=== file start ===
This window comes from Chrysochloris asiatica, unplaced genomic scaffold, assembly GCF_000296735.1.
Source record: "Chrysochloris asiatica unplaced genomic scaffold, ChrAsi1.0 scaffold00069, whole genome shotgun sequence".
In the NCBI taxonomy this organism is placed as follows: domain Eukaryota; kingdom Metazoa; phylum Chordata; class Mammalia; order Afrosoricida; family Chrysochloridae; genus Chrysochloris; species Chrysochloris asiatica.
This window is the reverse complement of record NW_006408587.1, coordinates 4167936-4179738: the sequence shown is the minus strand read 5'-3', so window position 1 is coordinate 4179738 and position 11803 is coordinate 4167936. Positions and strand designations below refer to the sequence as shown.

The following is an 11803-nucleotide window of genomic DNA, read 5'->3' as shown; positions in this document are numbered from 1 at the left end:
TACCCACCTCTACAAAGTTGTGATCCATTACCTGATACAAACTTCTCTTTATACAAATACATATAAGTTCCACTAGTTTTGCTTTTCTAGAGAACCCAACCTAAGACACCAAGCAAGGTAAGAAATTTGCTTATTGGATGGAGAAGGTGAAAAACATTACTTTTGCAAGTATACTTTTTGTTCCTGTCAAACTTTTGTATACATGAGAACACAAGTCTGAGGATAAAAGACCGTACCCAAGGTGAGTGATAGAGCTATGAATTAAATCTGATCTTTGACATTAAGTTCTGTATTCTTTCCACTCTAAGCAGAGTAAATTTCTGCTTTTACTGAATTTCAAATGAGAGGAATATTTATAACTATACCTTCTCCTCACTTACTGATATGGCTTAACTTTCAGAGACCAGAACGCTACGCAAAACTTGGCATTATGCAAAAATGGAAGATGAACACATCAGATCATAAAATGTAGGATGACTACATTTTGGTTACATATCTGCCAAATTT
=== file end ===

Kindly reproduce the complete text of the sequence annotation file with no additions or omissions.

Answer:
This window comes from Chrysochloris asiatica, unplaced genomic scaffold, assembly GCF_000296735.1.
Source record: "Chrysochloris asiatica unplaced genomic scaffold, ChrAsi1.0 scaffold00069, whole genome shotgun sequence".
In the NCBI taxonomy this organism is placed as follows: domain Eukaryota; kingdom Metazoa; phylum Chordata; class Mammalia; order Afrosoricida; family Chrysochloridae; genus Chrysochloris; species Chrysochloris asiatica.
This window is the reverse complement of record NW_006408587.1, coordinates 4167936-4179738: the sequence shown is the minus strand read 5'-3', so window position 1 is coordinate 4179738 and position 11803 is coordinate 4167936. Positions and strand designations below refer to the sequence as shown.

The following is an 11803-nucleotide window of genomic DNA, read 5'->3' as shown; positions in this document are numbered from 1 at the left end:
TACCCACCTCTACAAAGTTGTGATCCATTACCTGATACAAACTTCTCTTTATACAAATACATATAAGTTCCACTAGTTTTGCTTTTCTAGAGAACCCAACCTAAGACACCAAGCAAGGTAAGAAATTTGCTTATTGGATGGAGAAGGTGAAAAACATTACTTTTGCAAGTATACTTTTTGTTCCTGTCAAACTTTTGTATACATGAGAACACAAGTCTGAGGATAAAAGACCGTACCCAAGGTGAGTGATAGAGCTATGAATTAAATCTGATCTTTGACATTAAGTTCTGTATTCTTTCCACTCTAAGCAGAGTAAATTTCTGCTTTTACTGAATTTCAAATGAGAGGAATATTTATAACTATACCTTCTCCTCACTTACTGATATGGCTTAACTTTCAGAGACCAGAACGCTACGCAAAACTTGGCATTATGCAAAAATGGAAGATGAACACATCAGATCATAAAATGTAGGATGACTACATTTTGGTTACATATCTGCCAAATTT